12Forgive us the wrongs we have done # 6:12 Or “Send away the results of our debts (shortcomings),” used as a metaphor for our sins. The Aramaic can be translated “Give us serenity as we also allow others serenity.” as we ourselves
release forgiveness to those who have wronged us.
13Rescue us every time we face tribulation # 6:13 Or “Do not let us be put into the ordeal of testing.” God never tempts man. See James 1:13–14.
and set us free from evil. # 6:13 Or “the Evil One.”
For you are the King who rules
with power and glory forever. Amen.’ # 6:13 As translated from the Aramaic, Hebrew Matthew, and most Greek manuscripts. The Aramaic word for “forever” means “until the end of all the universes.”
14“And when you pray, make sure you forgive the faults of others so that your Father in heaven will also forgive you. 15But if you withhold forgiveness from others, your Father withholds forgiveness from you.”
16“When you fast, don’t look gloomy and pretend to be spiritual. They want everyone to know they’re fasting, so they appear in public looking miserable and disheveled. # 6:16 Or “disfigure their faces.” Some of them would put saffron on their faces to make them appear a sickly yellow color in order to be seen as though they had been fasting. Believe me, they’ve already received their reward. 17-18When you fast, don’t let it be obvious, but instead, wash your face # 6:17–18 Or “put oil on your head.” and groom yourself and realize that your Father in the secret place is the one who is watching all that you do in secret and will continue to reward you.”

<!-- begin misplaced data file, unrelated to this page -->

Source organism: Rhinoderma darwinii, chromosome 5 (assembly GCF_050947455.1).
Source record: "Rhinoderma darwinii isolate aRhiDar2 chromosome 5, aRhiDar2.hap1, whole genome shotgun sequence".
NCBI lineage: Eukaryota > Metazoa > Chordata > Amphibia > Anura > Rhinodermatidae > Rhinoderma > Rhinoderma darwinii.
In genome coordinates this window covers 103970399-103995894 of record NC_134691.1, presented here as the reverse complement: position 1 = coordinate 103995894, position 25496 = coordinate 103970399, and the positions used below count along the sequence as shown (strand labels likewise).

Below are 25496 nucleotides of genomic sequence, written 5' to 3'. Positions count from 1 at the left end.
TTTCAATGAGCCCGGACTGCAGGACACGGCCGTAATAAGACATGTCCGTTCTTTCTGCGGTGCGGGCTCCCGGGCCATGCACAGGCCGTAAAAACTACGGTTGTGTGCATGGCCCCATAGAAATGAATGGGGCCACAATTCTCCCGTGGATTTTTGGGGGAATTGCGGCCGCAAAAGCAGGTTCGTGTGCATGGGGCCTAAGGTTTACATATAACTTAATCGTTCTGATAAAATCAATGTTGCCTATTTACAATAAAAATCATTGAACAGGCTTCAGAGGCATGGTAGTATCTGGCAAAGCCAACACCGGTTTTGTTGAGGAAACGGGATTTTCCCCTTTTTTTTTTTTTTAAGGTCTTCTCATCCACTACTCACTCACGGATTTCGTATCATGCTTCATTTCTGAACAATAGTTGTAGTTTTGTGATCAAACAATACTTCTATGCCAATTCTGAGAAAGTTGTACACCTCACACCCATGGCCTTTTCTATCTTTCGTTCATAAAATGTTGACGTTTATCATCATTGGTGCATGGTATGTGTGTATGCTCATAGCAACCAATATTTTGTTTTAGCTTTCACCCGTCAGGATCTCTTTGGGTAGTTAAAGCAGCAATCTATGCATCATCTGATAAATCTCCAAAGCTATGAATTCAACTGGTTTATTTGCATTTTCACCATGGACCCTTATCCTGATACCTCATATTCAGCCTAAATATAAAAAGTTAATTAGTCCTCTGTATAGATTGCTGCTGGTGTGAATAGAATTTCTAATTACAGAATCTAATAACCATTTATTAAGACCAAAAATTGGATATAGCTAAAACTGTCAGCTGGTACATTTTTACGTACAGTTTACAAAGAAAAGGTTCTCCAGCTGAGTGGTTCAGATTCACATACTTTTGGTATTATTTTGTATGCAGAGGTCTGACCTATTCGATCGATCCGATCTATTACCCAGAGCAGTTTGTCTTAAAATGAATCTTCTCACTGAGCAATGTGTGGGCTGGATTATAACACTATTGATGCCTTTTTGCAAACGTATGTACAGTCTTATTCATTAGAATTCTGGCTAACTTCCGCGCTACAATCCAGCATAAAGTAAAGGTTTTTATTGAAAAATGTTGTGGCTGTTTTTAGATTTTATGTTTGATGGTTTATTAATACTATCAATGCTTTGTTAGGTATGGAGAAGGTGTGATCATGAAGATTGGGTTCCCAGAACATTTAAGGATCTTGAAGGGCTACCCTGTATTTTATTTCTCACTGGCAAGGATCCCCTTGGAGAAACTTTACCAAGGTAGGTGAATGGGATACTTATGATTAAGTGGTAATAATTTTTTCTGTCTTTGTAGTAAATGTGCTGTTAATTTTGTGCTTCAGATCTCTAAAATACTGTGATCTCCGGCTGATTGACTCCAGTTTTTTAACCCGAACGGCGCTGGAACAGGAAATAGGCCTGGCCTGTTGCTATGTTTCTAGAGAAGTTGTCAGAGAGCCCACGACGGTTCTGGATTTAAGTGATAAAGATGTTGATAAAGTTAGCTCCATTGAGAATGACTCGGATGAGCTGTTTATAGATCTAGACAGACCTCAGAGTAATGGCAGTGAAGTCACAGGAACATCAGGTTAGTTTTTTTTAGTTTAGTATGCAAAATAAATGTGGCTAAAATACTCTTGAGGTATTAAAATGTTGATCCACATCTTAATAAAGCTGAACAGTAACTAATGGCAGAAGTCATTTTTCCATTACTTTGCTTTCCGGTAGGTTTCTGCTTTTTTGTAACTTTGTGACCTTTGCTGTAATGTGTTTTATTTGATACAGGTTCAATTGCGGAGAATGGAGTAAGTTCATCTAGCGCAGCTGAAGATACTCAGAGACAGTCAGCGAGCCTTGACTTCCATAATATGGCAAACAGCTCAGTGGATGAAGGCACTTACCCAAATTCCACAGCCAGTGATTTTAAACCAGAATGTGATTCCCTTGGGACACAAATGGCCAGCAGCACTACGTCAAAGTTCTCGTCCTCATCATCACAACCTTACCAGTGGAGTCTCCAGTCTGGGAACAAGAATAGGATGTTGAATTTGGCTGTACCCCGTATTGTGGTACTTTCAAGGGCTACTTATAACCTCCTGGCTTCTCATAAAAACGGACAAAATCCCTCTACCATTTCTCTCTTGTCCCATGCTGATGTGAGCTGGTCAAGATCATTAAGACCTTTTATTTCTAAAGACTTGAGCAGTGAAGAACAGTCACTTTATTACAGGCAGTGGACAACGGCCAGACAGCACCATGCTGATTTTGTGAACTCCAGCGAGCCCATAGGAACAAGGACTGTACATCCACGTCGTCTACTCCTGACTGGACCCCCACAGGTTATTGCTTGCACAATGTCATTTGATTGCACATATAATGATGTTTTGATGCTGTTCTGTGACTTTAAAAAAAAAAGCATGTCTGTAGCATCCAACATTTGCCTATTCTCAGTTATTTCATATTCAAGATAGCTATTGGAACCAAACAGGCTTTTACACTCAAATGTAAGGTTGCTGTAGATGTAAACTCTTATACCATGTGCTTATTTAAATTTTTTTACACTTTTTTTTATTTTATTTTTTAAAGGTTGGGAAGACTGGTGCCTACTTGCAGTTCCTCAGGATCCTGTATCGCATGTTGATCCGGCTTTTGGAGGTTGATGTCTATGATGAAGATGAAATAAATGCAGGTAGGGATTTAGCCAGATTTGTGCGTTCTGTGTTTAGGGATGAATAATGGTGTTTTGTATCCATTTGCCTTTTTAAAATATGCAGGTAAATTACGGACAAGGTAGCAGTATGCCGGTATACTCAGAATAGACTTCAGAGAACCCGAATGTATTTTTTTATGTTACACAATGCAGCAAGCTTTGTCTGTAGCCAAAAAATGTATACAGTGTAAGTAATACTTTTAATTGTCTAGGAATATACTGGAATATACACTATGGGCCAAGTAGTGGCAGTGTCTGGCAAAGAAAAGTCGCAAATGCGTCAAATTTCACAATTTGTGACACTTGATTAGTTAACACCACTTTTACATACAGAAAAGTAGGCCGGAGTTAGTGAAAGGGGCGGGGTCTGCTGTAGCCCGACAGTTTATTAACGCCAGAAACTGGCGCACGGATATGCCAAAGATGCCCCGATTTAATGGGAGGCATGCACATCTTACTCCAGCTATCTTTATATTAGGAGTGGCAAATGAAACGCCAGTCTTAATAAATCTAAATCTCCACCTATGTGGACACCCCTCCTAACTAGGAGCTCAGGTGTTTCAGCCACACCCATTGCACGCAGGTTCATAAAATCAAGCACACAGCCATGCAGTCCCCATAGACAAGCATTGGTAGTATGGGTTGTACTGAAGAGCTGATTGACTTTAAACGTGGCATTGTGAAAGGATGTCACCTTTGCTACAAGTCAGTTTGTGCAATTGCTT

Treasures in Heaven
19“Don’t keep hoarding for yourselves earthly treasures that can be stolen by thieves. Material wealth eventually rusts, decays, and loses its value. # 6:19 Or “where rust and moth destroy.” 20Instead, stockpile heavenly treasures # 6:20 Heavenly treasures are eternal realities, such as loving others and doing good, revealing truth, and bringing Christ’s light to the lost. None of these “treasures” can be stolen or ever lose their value. for yourselves that cannot be stolen and will never rust, decay, or lose their value. 21For your heart will always pursue what you esteem as your treasure. # 6:21 Or “For your thoughts [heart] will always be focused on your treasure.”
22“The eyes of your spirit allow revelation-light # 6:22 Or “Your eye is like a lamp for your body.” The teachings of Jesus are the “revelation-light” referred to here. Some scholars see “healthy eyes” as a Semitic figure of speech for generosity, due to the context of giving and money in the verses before and after. to enter into your being. If your heart is unclouded, the light floods in! 23But if your eyes are focused on money, # 6:23 An “evil” eye can also be associated with being stingy and greedy. the light cannot penetrate and darkness takes its place. # 6:23 Or “If your eye is healthy [focused], your whole body is full of light; but if it is sick (evil), your body is full of darkness.” The “eye” becomes a metaphor for spiritual perception. The “body” is our spirit. The “light” is Jesus’ teachings. The “darkness” is formed by the lies and opinions that blind us. These obvious metaphors have been made explicit in this translation. How profound will be the darkness within you # 6:23 Hebrew Matthew is “All your ways are dark.” if the light of truth cannot enter!